Let me ask you, what is it that wolves put on in order to fool the rest of the sheep? What is this "sheep's clothing" Jesus was referring to? It's the outward appearance, is it not? That's part of what clothes do after all; they cover up what is beneath, and display a certain appearance to the onlooker, which is in keeping with the way Jesus described false prophets.

So the sheep's clothing Jesus spoke of are all the Christian-like things we can see on the surface. It's people's actions. It's what they do and say. It's even what they don't do or don't say. And, believe it or not, in some cases it can even be their literal clothing. (Ever heard of a Christian being denounced because of their attire? I know I have.)

So tell me, if wolves masquerade as sheep by covering themselves in sheep's clothing -- by appearing to be a Christian who has it all together -- then why is it that when some people examine someone's "fruit" they look at what they can see on the outside?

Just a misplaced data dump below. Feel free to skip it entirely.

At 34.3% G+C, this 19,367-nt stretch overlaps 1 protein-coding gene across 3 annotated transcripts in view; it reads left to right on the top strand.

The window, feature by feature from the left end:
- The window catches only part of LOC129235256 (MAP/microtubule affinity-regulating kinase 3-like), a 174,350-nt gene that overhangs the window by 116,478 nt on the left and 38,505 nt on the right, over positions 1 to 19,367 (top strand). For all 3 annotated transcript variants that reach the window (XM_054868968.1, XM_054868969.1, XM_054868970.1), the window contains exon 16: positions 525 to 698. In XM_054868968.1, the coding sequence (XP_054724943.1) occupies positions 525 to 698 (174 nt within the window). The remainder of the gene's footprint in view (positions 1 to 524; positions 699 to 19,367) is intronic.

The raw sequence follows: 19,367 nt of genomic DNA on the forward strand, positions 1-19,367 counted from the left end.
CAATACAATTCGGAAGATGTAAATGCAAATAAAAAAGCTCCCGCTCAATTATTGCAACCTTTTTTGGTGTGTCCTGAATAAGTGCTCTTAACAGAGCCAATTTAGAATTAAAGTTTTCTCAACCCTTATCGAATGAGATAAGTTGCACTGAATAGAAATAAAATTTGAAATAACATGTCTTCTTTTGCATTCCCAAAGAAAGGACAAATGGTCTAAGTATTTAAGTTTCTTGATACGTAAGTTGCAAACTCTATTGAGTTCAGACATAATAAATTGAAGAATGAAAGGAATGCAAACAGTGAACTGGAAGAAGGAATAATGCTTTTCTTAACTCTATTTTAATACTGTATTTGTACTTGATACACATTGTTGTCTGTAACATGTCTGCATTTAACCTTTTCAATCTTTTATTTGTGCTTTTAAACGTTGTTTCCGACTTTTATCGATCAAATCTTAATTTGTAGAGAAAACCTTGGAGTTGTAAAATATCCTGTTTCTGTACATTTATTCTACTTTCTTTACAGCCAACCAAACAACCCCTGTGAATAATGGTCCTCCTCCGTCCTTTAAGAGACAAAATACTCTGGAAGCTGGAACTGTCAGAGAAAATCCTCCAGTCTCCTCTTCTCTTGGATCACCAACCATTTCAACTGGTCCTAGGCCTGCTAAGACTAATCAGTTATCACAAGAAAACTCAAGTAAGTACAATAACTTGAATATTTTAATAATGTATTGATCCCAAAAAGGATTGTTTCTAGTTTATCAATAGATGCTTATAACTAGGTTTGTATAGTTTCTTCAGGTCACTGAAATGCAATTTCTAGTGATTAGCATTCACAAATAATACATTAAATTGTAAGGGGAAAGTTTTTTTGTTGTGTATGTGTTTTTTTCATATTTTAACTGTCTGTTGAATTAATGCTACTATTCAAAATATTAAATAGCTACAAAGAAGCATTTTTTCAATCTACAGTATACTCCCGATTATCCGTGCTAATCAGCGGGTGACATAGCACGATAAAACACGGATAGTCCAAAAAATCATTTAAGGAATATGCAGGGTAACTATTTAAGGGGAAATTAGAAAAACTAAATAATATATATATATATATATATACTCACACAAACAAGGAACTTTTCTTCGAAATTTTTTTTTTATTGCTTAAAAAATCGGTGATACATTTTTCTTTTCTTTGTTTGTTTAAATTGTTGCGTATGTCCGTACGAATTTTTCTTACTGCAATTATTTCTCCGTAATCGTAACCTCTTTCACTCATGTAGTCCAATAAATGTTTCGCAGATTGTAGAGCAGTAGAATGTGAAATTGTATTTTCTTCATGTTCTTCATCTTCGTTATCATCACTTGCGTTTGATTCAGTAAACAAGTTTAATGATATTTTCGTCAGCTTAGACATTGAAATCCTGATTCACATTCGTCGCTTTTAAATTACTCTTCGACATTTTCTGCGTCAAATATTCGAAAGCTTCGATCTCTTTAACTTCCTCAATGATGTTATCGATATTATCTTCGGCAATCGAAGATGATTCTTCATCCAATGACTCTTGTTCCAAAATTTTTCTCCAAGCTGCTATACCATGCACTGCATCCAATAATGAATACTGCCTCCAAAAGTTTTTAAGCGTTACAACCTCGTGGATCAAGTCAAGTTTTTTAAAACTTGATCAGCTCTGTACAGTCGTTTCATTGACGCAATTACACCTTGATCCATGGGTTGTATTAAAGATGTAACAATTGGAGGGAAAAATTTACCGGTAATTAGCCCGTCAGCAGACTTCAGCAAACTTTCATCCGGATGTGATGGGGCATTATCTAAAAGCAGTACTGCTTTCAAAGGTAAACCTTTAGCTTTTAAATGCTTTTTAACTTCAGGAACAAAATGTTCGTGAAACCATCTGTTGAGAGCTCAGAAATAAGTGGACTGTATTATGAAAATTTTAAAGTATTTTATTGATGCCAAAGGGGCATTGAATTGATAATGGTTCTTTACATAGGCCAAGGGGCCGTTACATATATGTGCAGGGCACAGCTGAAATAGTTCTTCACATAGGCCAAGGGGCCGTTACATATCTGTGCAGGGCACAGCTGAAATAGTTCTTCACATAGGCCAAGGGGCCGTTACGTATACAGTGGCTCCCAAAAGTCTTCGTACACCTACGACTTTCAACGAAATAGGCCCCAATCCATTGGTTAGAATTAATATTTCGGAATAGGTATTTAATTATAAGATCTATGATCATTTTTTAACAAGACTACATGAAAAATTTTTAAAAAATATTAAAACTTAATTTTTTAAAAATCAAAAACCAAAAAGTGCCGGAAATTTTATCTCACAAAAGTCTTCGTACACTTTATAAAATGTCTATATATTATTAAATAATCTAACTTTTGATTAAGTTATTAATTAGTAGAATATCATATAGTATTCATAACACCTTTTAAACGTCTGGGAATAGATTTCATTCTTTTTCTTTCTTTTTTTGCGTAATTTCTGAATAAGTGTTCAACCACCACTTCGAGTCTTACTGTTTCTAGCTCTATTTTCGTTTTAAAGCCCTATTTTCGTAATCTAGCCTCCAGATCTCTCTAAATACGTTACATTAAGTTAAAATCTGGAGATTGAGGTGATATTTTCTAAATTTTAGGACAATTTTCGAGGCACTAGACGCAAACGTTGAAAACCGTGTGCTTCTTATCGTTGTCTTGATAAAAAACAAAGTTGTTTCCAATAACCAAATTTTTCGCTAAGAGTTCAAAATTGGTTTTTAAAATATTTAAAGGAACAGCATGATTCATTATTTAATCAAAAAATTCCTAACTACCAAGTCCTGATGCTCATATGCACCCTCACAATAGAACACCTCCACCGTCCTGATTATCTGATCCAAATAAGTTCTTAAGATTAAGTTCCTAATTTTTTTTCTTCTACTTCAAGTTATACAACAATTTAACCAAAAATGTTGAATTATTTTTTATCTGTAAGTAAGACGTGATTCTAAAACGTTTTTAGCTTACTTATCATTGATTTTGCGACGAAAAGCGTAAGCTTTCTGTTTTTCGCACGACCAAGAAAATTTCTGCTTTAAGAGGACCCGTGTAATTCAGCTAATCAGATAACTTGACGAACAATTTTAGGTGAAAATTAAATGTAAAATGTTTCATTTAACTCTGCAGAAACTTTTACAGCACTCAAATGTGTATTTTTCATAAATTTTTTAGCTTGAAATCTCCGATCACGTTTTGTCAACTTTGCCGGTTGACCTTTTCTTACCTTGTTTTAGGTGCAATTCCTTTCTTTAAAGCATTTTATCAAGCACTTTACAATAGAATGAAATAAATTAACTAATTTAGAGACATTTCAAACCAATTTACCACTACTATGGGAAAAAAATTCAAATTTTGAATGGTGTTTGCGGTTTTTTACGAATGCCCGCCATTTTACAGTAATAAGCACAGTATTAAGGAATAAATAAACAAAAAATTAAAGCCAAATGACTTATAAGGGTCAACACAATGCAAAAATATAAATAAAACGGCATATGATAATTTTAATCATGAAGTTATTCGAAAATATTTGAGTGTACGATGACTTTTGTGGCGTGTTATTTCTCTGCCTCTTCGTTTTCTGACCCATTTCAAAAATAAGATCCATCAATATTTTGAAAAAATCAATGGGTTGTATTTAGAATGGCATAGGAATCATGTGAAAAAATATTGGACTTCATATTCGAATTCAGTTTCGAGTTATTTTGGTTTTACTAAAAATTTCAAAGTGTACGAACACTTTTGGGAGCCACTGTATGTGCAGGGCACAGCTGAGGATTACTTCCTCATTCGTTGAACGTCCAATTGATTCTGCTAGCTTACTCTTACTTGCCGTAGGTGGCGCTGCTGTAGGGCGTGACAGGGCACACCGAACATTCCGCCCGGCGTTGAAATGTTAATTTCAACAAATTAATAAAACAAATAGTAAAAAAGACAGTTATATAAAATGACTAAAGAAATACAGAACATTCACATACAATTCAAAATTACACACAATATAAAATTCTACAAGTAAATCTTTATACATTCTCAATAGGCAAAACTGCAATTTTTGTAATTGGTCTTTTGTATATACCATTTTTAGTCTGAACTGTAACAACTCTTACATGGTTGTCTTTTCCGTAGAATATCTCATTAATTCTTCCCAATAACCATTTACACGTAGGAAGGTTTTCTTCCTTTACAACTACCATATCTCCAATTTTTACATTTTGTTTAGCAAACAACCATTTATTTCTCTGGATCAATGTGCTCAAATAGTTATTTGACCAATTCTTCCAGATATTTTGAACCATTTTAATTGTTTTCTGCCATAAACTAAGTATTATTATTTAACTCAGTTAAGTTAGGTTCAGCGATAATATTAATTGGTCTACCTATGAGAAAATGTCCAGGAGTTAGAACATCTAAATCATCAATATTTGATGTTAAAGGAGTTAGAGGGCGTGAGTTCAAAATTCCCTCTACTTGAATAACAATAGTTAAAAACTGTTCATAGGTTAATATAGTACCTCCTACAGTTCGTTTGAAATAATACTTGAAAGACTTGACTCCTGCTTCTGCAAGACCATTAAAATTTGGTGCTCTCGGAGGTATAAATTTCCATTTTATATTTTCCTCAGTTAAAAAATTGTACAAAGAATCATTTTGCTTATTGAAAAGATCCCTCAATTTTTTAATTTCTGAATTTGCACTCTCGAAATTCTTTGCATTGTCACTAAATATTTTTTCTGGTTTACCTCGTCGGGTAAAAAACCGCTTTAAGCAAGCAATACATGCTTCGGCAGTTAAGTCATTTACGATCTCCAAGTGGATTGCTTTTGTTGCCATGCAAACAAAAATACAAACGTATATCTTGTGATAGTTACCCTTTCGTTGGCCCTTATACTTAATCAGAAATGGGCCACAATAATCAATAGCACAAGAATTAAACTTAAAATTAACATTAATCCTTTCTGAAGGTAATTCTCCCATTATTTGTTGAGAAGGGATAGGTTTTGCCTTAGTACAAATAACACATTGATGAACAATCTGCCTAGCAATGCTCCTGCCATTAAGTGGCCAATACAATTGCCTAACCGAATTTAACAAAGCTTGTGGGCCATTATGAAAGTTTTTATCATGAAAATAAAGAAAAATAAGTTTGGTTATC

Do they come to church regularly? Do they volunteer their time at Church? Do they go to the right church? Do they say all the right things? Do they shout "amen" when the preacher says something inspiring? Do they worship God with obvious passion? Do they condemn those who are living sinful lives? Are they a "good Christian" and keep all the rules?

Does any of this sound familiar?

The mistake we have made is confusing the clothing for the fruit. Many of us believe we are looking at a person's fruit when in reality we are looking at their cloths. If they were the same thing then Jesus would not have gone to the trouble to draw a clear distinction between the two -- the cloths, which is what we can see on the outside, and the fruit, which comes from the heart.